Deploying a resilient, highly available Lync Server 2010 environment is high on the list of requirements for most organisations during the design phase of their deployment and for companies deploying Group Chat, that’s no exception.
Each Group Chat server can support 20,000 users and you can deploy up to 3 of them in a pool, meeting all but the world’s largest companies requirements for scale. It’s not like this is an everyday deployment scenario, but it will be commonplace for those organisations requiring resiliency for Group Chat (think financial orgs, trading companies, global teams with “follow the sun” operations).
Unfortunately some of the TechNet documentation is a bit unclear around how to successfully deploy a multiple server Group Chat environment but during a recent Microsoft support case, we discovered the right way to do things. In this post I’ll cover how Group Chat servers interact with the Lync topology and how to correctly get your servers up and running.
Understanding a Multiple Server Topology
If we take a look at the Components and Topologies for Group Chat Server TechNet article, we can quickly get an idea of the two (single and multiple server) Group Chat Server topologies that can be deployed. The multiple server topology, as you can see below, has a lot of moving parts:
Lookup Service + Channel Service = Group Chat Server
Essentially a Group Chat Server is just two services that plug into a SQL database – the Lookup and Channel services – and the Web service.
The Lookup Service is how your Lync Front End pool speaks to each Group Chat Server (via the OCSChat@domain.com SIP URI) in the Group Chat pool. Once connected, this service then assigns a Channel Service to the user so they can access their chat rooms.
The Channel Service does most of the heavy lifting of chat room data in Group Chat and also acts as a relay to other Channel Services running on other Group Chat Servers. Finally, the Web Service acts as a front-end for clients to download file attachments in chat rooms.
Just to be clear here, the Lookup Service is able to perform load balancing because it’s just a SIP enabled account, so no need for a hardware load balancer in Group Chat (bonus right?). 🙂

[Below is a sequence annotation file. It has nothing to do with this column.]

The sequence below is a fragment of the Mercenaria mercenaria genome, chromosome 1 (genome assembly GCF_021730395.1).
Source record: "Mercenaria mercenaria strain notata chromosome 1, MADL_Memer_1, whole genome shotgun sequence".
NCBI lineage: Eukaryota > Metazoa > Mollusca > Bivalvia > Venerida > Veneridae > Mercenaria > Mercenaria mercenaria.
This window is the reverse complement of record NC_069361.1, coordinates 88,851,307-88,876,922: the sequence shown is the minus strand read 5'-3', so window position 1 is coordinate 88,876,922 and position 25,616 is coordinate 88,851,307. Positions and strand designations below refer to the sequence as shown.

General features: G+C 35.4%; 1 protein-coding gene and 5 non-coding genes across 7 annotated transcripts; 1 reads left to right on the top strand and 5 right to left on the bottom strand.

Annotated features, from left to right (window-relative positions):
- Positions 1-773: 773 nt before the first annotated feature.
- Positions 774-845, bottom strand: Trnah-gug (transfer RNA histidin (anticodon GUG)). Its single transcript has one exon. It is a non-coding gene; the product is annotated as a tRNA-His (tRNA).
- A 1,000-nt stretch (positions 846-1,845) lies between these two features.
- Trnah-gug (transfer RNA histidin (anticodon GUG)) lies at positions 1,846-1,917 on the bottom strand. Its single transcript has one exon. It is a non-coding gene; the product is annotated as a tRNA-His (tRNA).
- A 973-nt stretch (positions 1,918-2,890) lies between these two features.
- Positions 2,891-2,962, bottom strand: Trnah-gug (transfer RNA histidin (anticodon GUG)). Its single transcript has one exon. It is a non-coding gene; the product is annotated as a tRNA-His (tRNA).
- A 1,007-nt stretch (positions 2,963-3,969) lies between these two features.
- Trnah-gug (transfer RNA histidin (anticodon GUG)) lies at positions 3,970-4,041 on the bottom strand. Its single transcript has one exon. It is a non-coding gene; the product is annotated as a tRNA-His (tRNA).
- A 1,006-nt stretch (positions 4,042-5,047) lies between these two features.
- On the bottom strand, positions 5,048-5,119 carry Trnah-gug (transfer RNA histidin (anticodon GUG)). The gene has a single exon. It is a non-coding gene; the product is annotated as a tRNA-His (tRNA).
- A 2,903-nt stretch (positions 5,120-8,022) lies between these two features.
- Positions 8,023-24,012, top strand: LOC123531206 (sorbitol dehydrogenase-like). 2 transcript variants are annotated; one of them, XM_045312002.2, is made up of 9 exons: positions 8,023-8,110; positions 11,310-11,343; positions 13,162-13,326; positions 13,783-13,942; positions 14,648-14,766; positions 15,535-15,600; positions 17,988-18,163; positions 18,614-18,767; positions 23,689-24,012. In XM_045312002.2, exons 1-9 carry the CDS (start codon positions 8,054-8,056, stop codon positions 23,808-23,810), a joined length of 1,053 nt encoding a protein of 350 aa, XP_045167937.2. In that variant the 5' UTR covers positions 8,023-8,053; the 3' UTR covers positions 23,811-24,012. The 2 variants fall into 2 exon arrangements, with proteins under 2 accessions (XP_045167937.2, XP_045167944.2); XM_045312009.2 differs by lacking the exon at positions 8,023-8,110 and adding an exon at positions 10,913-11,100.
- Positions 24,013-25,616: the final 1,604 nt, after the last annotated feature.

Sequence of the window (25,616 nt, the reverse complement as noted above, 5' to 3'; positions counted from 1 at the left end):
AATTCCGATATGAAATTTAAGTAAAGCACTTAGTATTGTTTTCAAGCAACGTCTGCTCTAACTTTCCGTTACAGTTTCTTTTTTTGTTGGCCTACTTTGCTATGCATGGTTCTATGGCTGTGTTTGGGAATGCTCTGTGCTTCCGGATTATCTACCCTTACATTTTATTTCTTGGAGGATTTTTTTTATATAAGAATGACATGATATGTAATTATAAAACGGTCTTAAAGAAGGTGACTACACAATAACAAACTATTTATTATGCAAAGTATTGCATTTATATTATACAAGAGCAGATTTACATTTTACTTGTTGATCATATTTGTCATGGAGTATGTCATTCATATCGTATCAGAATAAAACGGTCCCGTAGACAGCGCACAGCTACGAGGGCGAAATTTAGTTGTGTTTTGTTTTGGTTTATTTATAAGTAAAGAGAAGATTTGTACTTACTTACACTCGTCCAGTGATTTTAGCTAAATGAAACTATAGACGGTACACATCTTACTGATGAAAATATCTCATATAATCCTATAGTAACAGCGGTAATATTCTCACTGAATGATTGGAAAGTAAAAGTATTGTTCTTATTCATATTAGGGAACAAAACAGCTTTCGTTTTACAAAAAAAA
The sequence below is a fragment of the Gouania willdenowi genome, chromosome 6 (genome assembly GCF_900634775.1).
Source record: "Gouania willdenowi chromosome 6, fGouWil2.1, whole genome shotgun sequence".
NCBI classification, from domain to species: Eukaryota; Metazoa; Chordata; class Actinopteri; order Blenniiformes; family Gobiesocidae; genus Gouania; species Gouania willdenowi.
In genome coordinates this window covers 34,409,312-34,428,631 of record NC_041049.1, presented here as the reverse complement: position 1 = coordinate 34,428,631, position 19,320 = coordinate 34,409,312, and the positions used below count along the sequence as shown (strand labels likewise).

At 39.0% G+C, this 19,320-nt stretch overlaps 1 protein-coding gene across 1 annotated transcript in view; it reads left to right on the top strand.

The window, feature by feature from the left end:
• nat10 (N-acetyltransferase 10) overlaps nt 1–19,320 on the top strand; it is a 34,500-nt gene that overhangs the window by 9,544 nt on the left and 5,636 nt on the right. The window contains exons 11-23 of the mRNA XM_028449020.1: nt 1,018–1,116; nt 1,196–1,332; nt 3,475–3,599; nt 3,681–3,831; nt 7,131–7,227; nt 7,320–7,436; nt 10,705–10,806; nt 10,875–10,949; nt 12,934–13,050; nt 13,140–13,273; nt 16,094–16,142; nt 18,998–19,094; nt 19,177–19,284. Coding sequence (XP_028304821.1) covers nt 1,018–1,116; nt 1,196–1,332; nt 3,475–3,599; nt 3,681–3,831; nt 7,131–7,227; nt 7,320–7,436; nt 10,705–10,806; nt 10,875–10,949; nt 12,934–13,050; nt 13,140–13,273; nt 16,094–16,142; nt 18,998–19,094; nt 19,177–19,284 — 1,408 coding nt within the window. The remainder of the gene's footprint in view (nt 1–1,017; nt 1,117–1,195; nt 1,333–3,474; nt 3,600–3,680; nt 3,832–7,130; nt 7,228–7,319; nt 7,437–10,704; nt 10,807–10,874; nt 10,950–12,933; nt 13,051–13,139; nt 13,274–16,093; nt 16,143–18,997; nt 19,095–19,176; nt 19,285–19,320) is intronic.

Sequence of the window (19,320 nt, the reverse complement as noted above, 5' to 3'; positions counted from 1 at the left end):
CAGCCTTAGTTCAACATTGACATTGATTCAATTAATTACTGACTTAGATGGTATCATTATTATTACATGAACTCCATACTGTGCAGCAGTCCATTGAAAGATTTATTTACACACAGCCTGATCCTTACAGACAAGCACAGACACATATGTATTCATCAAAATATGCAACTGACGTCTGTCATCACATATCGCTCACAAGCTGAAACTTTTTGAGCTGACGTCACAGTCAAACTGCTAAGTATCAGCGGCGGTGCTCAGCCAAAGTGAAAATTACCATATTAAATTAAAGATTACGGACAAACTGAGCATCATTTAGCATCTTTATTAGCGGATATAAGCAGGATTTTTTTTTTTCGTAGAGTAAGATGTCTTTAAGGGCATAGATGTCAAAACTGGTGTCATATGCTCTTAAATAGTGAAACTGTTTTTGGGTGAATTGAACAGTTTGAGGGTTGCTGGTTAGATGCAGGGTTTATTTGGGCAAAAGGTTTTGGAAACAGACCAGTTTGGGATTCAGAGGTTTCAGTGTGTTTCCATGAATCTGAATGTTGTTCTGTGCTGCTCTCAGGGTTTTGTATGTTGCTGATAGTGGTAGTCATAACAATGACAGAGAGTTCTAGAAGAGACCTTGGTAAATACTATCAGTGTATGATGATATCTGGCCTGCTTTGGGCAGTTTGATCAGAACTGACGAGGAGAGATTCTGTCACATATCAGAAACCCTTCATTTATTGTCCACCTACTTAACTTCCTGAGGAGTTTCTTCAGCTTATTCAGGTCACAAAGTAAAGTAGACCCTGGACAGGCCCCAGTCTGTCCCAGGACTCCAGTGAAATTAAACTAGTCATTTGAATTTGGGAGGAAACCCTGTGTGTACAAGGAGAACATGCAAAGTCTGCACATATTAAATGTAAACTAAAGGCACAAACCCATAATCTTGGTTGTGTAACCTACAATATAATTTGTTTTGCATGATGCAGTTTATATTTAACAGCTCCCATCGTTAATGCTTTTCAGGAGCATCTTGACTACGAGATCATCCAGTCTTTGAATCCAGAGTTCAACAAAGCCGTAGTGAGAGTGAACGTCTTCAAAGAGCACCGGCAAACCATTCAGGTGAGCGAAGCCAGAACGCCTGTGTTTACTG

For more in-depth info on how the Group Chat services work, check out this really good scenario article on TechNet (it refers to OCS 2007 R2, but it’s still relevant).
The SQL database is key
As I mentioned in my post about Group Chat migration, the database is the key component in a deployment as it holds all the configuration and critically, the chat room data that your users will create. The Group Chat Configuration Tool connects directly to it and reads/writes configuration to and from the tbl.Config table and the Channel Service connects to it to serve up chat rooms to users. Essentially, each Group Chat server in the topology will connect to this database and become the middle-man between users and the raw chat data stored in SQL.
Making this SQL database highly available (i.e. putting it on a SQL cluster) is important because we don’t want it to be the single point of failure in our topology.
Defining the Group Chat Pool in Topology
When we run the Group Chat Deployment Wizard for the first time, pointing it to a new, empty database, we have to define the Group Chat Pool FQDN. In doing this, the Deployment Wizard creates a new Trusted Application Pool in the Lync topology with this name. Within this trusted application pool in our topology, it creates a trusted application for the first Group Chat server that is a member of the Group Chat pool. As we run the Deployment Wizard on subsequent Group Chat servers, it creates additional trusted applications underneath out Group Chat pool.
So basically within Topology Builder, the Group Chat pool looks like a Lync Front End pool (with servers sitting inside a pool), but it is represented as a trusted application pool because Group Chat isn’t a dedicated, topology aware server role.
Now it gets interesting, because you might think “I just set up DNS and certificate the same way I would a Lync Front End pool”, but that’s not strictly true..
Certificates and DNS for a Group Chat Pool
DNS records should be created the same way you would for a DNS load balancing Front End pool i.e. two A records for the pool FQDN pointing to the IP addresses of the two servers (e.g. gcpool.contoso.com) and an A record for each server’s FQDN. Pretty straightforward, but certificates are where it deviates.
You should get your certificates for Group Chat as per the TechNet article Obtaining certificates but the gotcha here is that you mustn’t have any SANs (subject alternate name) listed on the certificate assigned to your Group Chat servers. If you do, it will cause a divergence in chat rooms and you will hear reports of users only seeing some users in their chat rooms, let me set the scene:
- User A will be in Chat Room 1 and see users B, C and D.
- User E will be in the same chat room (Chat Room 1) but will perhaps see users B, F and H.
Basically, the Group Chat Channel Services don’t talk to each other properly and the member list of a chat room isn’t consistent. The only common name on the certificate assigned to each Group Chat server should be the pool FQDN e.g. gcpool.contoso.com. No SANs. 🙂
Group Chat is a great tool for a lot of businesses and ensuring it is available 24/7 is critical for organisations that rely on getting the same persistent message out to their teams. Making sure it’s resilient and supports your user base is key to providing a good service to the business.
There is a lot involved with getting a multiple server Group Chat topology up and running (especially after you’ve probably had some dramas just getting one server going) but hopefully this post has given you more of an insight into how Group Chat works in Lync Server 2010 and how to get a nice resilient, load balanced environment.